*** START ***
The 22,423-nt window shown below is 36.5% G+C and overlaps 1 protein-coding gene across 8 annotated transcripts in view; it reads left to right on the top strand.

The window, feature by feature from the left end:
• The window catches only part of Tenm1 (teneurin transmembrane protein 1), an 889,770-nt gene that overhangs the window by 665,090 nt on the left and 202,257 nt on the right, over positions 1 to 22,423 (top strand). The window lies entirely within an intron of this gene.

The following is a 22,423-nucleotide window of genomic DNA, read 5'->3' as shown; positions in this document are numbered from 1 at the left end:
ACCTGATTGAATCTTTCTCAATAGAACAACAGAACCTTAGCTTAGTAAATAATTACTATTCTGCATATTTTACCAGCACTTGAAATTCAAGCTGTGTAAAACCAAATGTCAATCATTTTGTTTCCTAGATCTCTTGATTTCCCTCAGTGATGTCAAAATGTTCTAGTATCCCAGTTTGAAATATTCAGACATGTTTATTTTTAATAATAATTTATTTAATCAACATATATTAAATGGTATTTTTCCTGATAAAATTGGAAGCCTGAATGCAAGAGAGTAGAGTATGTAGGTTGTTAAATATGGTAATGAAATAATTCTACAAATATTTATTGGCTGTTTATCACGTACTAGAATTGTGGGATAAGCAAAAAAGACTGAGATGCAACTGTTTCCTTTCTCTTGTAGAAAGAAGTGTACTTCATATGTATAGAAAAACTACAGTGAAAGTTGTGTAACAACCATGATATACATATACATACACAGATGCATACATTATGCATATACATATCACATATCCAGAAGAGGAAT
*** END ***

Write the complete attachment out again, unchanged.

The 22,423-nt window shown below is 36.5% G+C and overlaps 1 protein-coding gene across 8 annotated transcripts in view; it reads left to right on the top strand.

The window, feature by feature from the left end:
• The window catches only part of Tenm1 (teneurin transmembrane protein 1), an 889,770-nt gene that overhangs the window by 665,090 nt on the left and 202,257 nt on the right, over positions 1 to 22,423 (top strand). The window lies entirely within an intron of this gene.

The following is a 22,423-nucleotide window of genomic DNA, read 5'->3' as shown; positions in this document are numbered from 1 at the left end:
ACCTGATTGAATCTTTCTCAATAGAACAACAGAACCTTAGCTTAGTAAATAATTACTATTCTGCATATTTTACCAGCACTTGAAATTCAAGCTGTGTAAAACCAAATGTCAATCATTTTGTTTCCTAGATCTCTTGATTTCCCTCAGTGATGTCAAAATGTTCTAGTATCCCAGTTTGAAATATTCAGACATGTTTATTTTTAATAATAATTTATTTAATCAACATATATTAAATGGTATTTTTCCTGATAAAATTGGAAGCCTGAATGCAAGAGAGTAGAGTATGTAGGTTGTTAAATATGGTAATGAAATAATTCTACAAATATTTATTGGCTGTTTATCACGTACTAGAATTGTGGGATAAGCAAAAAAGACTGAGATGCAACTGTTTCCTTTCTCTTGTAGAAAGAAGTGTACTTCATATGTATAGAAAAACTACAGTGAAAGTTGTGTAACAACCATGATATACATATACATACACAGATGCATACATTATGCATATACATATCACATATCCAGAAGAGGAAT